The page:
2018 Volume 43 Issue 6 Pages 333-338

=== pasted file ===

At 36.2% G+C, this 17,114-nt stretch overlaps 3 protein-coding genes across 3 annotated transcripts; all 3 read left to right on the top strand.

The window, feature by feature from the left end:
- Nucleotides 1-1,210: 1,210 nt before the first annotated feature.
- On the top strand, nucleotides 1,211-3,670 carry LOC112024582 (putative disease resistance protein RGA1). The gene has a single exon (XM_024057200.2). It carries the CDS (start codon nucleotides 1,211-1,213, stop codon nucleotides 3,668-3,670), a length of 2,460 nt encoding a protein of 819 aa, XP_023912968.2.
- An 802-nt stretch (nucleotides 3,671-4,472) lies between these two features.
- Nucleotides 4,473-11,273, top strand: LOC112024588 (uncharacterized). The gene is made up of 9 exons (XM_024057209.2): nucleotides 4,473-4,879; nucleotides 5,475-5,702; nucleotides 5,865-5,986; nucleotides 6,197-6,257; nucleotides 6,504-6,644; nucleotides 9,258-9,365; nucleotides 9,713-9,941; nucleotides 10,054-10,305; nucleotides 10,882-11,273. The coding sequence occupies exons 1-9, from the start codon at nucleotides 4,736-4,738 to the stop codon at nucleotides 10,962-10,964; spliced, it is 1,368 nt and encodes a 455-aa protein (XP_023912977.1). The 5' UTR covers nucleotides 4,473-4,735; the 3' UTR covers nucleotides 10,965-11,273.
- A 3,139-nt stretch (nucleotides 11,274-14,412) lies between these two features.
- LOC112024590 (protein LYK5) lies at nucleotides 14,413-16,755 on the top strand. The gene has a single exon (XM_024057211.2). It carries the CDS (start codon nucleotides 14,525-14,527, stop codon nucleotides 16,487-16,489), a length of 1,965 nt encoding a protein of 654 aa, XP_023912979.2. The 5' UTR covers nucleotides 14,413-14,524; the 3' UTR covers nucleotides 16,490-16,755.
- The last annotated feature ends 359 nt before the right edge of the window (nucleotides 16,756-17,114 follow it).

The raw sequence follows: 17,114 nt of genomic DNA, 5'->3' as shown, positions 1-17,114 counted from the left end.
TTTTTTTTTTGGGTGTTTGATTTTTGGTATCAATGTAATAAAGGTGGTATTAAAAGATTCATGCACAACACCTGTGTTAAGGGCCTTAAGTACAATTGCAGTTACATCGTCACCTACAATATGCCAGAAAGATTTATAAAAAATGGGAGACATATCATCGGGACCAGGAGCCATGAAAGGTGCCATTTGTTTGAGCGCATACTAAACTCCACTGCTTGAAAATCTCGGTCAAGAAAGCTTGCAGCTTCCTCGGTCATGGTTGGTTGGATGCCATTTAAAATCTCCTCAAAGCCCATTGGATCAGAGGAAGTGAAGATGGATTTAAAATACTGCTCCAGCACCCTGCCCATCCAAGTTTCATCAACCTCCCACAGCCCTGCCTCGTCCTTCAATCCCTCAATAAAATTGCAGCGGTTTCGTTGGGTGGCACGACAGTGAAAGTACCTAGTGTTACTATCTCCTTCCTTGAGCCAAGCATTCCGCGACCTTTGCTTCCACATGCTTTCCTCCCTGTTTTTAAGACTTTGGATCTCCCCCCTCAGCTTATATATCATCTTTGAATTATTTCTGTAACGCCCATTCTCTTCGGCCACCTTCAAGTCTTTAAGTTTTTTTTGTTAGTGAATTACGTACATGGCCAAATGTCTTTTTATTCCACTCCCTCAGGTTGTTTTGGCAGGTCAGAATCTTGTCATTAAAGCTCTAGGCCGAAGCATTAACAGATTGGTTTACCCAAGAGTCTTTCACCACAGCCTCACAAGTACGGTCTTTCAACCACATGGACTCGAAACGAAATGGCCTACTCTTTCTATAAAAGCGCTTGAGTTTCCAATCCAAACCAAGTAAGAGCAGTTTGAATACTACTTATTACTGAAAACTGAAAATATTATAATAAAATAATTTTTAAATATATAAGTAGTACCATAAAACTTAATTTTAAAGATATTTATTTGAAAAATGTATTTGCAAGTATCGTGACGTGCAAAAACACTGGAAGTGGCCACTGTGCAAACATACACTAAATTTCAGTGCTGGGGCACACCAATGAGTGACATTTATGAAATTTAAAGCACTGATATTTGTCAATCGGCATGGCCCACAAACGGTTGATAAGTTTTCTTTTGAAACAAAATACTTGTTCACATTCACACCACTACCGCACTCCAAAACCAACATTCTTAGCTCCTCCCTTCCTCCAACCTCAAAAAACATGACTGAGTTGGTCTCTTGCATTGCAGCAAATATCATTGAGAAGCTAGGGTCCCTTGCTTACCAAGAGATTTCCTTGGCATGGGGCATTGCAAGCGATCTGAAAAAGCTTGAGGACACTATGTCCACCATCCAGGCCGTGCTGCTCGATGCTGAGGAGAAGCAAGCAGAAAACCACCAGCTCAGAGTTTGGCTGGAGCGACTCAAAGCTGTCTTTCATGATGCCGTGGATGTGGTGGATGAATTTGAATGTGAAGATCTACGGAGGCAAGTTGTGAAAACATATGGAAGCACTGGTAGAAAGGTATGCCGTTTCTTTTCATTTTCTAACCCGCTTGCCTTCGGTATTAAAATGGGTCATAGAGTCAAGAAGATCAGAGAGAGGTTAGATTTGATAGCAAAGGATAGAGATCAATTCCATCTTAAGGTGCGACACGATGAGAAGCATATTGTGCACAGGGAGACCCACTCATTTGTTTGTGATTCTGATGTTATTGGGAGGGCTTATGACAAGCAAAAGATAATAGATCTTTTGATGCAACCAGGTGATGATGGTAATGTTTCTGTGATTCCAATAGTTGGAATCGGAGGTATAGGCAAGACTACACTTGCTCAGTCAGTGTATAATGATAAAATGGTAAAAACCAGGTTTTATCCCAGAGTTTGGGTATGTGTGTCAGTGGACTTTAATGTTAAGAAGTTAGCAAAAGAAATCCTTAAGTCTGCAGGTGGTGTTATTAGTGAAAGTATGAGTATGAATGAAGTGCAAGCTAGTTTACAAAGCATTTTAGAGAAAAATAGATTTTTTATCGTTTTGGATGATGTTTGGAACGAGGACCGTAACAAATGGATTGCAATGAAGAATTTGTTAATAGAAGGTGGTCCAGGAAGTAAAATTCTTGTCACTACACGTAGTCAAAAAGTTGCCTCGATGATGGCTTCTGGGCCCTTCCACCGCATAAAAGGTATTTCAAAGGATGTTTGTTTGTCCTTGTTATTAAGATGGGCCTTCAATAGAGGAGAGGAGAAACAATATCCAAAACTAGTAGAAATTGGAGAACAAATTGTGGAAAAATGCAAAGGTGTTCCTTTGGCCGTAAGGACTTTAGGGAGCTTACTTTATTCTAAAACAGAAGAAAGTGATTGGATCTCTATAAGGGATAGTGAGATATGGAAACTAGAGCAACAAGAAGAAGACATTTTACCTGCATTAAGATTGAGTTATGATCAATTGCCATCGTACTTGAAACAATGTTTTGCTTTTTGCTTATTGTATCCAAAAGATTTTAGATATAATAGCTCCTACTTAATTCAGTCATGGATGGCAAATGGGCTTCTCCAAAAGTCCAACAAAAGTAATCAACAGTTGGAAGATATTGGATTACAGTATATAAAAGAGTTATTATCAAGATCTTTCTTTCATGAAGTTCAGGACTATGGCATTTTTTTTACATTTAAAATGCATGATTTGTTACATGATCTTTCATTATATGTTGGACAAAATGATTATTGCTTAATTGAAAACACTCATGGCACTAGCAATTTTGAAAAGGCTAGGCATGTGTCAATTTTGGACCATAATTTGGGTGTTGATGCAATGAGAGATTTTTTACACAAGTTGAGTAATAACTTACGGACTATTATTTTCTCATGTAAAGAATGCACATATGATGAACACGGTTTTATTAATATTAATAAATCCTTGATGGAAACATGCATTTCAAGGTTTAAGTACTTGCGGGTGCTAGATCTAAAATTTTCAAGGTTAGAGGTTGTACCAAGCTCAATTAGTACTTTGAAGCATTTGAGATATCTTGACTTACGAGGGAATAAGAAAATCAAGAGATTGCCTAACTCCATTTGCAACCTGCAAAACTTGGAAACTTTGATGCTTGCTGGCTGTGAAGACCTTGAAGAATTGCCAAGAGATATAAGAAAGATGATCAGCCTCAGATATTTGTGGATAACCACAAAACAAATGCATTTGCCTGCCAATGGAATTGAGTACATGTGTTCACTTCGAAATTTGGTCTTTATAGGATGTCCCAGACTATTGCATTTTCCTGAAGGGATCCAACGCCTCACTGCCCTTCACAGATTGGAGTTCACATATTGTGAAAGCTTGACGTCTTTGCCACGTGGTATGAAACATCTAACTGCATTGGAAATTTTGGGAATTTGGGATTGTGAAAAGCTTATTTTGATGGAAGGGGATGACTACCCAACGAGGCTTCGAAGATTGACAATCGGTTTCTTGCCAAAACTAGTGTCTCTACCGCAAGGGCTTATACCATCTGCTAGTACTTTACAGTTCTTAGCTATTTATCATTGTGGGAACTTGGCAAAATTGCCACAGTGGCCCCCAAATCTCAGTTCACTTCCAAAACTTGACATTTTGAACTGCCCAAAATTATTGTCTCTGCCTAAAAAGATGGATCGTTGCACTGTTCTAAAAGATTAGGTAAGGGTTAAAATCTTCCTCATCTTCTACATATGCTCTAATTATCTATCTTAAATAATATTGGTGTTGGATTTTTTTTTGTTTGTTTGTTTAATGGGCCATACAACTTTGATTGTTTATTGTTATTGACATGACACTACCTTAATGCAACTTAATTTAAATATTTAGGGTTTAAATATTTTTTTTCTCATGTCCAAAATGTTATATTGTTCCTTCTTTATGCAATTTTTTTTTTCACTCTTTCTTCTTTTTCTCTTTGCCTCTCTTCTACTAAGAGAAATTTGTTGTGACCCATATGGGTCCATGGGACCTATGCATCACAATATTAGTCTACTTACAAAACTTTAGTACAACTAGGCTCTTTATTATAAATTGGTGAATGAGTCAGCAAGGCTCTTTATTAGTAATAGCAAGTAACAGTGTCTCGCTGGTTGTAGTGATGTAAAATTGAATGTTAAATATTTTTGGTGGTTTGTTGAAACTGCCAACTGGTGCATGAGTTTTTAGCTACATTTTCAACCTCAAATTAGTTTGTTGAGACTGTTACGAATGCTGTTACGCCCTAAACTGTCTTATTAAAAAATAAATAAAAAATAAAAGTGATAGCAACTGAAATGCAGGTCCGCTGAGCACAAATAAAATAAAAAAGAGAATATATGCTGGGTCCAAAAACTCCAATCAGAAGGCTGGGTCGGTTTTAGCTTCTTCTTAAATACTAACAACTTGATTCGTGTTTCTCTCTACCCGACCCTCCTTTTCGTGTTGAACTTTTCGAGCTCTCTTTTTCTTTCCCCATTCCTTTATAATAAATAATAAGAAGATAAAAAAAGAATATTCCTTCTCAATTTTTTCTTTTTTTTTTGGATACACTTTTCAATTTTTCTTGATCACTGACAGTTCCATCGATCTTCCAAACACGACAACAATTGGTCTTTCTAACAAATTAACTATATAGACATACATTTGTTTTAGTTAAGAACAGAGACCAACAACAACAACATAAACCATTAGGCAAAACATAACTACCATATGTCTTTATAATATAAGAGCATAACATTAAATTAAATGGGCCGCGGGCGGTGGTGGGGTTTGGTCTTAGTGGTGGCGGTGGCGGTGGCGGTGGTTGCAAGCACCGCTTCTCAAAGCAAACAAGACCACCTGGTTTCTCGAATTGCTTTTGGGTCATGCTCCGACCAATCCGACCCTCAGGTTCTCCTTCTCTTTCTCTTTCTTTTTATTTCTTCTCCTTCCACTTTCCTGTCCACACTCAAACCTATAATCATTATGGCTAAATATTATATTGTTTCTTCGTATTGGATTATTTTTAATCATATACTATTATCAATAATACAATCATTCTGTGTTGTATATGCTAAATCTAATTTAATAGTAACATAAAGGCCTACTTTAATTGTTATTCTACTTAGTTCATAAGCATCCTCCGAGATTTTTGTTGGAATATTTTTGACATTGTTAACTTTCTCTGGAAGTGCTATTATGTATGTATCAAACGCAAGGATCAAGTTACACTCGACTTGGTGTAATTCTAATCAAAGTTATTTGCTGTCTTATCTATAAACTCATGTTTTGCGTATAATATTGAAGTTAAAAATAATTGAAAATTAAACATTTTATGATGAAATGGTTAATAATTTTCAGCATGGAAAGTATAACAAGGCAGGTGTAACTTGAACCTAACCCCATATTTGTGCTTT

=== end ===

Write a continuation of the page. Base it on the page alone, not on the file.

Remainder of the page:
A phase separation in a dispersion of two kinds of particles has recently been reported to result from entropic interactions between particles and between particles and surfaces in closed spaces. In many cases, the phase separation took place localization of large particles in the vicinity of a compartment. However, phase separation in closed systems has been limited to systems in which the number of small particles was much larger than the number of large particles. In contrast, we prepared giant vesicles (GVs) in which the volume fraction of large particles was higher than that of the small particles. As a result, we observed a new phenomenon in which small particles localized spontaneously and stably in the vicinity of the vesicular membrane. To explain this phenomenon theoretically, we assumed that an equilibrium osmotic pressure was realized between an outer phase containing a relatively large number of small particles and another inner phase. The osmotic pressure was estimated from the free energy change due to the excluded-volume effect. There was good agreement between the distribution ratio of the number of large and small particles in the phases calculated from fluorescent microscopy images and the prediction of the osmotic equilibrium model.